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By Eric Goodwin

McClatchy Newspapers

In this increasingly computerized world, we hold these truths to be self-evident: People like playing video games and they like meeting other people. Kongregate ( brings these two things together to create an entertaining experience for gamers of all stripes.

Here’s how Kongregate works: First, developers upload their original Flash games to the site. Kongregate members then play the games, rating them and offering feedback just like site members can do to videos uploaded on YouTube (

However, Kongregate goes a step further in its community features. Once you join the site, you can participate in its points system, which rewards users for their social contributions to the site. For example, rating a game earns members five points while uploading a game earns 75 points. (The site promises that members will be able to redeem these points for prizes at a later date.) Kongregate also sponsors challenges, like collecting special coins hidden in various games, which unlock cards to be used in an upcoming collectible card game on the site — almost like a digital version of Pokemon. Membership also means access to the site’s chat rooms, which conveniently open up in a window right next to the game you select to play. There are also forums where you can meet other members and discuss topics that you care about.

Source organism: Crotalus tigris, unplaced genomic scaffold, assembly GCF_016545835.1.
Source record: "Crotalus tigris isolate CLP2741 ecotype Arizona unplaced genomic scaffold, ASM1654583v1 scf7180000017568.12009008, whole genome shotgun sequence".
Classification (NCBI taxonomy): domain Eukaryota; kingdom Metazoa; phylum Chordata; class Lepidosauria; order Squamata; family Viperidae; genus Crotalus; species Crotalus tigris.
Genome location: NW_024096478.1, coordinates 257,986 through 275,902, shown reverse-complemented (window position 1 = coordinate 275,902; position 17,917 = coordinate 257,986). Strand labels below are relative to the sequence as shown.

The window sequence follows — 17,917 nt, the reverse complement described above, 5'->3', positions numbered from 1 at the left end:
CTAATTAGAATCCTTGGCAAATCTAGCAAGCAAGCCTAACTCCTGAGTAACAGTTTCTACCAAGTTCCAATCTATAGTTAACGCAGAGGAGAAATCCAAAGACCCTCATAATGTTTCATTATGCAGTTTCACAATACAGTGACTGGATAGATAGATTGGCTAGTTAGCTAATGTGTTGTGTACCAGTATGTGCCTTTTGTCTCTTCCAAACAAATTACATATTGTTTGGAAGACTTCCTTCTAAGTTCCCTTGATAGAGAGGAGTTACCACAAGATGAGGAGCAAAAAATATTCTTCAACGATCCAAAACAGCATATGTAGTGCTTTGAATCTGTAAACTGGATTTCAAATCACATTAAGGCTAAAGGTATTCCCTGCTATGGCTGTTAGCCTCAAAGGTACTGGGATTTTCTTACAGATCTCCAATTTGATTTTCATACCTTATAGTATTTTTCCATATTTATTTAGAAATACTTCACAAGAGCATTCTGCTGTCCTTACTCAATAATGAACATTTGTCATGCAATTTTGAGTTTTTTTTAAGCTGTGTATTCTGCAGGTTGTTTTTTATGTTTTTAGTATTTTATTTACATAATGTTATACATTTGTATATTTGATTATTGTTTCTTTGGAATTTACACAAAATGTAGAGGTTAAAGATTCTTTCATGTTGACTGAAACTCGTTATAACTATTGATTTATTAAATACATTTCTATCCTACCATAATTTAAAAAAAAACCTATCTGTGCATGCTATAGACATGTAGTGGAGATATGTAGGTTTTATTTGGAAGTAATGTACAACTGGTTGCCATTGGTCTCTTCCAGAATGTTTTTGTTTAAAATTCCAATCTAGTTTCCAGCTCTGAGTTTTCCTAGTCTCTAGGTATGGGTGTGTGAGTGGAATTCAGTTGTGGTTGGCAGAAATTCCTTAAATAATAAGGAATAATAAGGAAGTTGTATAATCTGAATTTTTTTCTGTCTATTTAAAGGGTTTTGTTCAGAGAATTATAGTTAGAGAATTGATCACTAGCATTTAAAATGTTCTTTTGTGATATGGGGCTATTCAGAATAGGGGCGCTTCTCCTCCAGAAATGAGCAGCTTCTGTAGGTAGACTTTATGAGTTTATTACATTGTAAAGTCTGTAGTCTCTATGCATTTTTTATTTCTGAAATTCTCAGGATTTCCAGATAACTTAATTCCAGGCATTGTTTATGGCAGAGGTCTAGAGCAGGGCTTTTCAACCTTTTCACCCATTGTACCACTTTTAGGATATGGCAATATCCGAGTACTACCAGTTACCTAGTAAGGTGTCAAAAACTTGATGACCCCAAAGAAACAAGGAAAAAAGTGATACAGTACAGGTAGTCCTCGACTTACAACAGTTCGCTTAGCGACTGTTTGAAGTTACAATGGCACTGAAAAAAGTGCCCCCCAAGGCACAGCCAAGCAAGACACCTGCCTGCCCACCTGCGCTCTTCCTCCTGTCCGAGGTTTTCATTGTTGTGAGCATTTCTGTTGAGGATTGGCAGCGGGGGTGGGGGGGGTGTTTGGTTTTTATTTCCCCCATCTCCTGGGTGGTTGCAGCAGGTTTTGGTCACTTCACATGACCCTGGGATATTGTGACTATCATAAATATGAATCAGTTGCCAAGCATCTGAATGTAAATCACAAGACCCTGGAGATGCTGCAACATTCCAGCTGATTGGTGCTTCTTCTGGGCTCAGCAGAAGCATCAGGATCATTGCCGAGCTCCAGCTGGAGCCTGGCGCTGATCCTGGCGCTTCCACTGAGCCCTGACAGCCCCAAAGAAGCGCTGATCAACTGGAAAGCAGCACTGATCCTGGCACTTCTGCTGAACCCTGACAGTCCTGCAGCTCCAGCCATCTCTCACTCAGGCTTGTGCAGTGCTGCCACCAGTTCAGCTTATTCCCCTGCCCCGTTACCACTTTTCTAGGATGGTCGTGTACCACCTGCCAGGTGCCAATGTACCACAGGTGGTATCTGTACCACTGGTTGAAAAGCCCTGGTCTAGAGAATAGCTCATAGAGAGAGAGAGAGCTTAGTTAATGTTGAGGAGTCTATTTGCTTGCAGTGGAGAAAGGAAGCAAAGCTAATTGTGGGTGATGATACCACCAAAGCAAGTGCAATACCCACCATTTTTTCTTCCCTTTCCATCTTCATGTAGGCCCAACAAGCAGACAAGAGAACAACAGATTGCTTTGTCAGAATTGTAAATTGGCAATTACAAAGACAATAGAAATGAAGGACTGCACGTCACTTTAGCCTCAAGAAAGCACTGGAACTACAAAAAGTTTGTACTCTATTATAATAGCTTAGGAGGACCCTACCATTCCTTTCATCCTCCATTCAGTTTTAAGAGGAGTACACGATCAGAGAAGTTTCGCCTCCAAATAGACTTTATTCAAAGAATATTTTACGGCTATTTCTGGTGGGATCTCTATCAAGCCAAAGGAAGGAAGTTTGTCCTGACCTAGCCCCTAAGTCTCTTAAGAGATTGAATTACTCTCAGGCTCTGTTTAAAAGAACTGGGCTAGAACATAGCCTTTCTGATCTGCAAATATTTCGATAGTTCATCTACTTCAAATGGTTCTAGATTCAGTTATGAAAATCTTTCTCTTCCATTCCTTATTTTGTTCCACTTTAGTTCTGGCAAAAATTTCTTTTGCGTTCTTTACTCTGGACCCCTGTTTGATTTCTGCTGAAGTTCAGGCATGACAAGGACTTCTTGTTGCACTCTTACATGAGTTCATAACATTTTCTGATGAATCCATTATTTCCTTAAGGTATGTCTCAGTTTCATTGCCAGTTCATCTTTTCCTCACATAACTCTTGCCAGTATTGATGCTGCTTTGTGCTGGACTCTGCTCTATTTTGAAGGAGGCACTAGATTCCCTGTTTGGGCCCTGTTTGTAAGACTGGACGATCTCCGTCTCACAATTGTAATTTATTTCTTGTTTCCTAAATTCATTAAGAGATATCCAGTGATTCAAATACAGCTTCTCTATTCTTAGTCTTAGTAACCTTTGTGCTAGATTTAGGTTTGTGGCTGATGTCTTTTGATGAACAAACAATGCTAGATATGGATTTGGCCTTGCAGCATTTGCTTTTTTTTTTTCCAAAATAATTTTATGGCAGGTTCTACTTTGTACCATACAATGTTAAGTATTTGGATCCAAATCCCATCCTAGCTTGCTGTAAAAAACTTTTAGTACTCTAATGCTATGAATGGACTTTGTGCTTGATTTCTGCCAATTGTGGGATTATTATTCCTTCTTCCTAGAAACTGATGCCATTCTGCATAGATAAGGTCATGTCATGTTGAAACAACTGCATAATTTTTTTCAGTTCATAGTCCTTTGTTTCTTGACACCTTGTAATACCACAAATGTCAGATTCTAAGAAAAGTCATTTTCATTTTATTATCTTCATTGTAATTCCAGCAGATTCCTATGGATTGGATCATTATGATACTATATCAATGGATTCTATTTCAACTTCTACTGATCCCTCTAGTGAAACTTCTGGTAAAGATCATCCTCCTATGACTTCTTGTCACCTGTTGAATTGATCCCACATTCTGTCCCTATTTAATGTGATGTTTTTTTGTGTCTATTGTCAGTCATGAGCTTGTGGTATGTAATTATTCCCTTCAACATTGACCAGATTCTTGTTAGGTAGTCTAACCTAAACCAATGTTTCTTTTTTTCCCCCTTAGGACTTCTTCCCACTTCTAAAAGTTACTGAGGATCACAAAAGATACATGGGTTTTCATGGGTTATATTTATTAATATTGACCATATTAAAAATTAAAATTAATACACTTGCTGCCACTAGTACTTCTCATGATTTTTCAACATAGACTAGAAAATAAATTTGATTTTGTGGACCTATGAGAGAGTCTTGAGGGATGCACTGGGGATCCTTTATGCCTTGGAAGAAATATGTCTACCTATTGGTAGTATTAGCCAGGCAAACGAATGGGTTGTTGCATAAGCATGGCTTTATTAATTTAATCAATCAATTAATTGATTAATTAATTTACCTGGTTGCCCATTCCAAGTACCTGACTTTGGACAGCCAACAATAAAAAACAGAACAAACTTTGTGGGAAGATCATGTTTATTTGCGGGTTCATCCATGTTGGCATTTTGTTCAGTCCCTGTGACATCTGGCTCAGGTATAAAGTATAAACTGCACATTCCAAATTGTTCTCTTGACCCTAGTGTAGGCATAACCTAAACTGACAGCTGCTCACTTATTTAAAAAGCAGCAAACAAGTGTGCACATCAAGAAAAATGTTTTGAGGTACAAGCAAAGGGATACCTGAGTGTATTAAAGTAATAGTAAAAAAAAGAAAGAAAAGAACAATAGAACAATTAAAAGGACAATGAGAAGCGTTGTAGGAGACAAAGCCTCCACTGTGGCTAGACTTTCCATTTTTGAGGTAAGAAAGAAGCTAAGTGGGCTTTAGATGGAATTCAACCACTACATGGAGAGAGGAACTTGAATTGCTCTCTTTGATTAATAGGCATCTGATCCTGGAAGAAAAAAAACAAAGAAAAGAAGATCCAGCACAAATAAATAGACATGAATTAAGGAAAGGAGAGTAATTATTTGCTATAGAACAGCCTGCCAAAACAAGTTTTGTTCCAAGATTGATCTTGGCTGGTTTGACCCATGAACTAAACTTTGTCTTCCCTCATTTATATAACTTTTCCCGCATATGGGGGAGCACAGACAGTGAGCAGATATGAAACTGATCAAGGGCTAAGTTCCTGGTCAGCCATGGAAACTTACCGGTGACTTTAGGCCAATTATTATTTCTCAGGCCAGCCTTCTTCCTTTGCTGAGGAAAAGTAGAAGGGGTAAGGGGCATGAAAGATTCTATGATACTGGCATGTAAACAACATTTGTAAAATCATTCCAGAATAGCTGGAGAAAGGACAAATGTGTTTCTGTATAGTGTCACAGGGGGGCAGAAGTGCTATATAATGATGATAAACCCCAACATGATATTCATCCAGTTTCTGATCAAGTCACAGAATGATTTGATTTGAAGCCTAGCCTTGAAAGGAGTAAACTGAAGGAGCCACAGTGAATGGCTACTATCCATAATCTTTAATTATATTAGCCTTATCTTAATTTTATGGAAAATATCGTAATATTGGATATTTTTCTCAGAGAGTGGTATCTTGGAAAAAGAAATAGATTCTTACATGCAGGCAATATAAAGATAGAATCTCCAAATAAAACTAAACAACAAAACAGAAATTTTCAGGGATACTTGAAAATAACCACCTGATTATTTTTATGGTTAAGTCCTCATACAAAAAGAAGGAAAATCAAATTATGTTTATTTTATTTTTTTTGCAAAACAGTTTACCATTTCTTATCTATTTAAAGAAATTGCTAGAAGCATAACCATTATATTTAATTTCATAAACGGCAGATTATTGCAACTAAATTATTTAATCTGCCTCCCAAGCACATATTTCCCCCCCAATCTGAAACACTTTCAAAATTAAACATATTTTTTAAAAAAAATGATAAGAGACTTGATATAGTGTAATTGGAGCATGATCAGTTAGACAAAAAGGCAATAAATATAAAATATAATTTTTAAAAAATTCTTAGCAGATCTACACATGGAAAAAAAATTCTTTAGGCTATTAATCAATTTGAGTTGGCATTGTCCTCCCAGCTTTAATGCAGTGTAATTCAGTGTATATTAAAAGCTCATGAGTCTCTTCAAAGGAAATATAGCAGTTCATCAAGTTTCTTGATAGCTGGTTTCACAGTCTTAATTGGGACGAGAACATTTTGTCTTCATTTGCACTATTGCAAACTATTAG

Because game submission is open to everyone (everyone who can program in Flash that is), not all of them are gems. However, the highest rated games are featured on the site’s front page, organized by category.

Although still in the beta stage, Kongregate ( brilliantly blends casual gaming with social interaction in a site that you’ll find yourself visiting often.

Eric Goodwin writes Hotlink for McClatchy-Tribune News Service. You can send e-mail to

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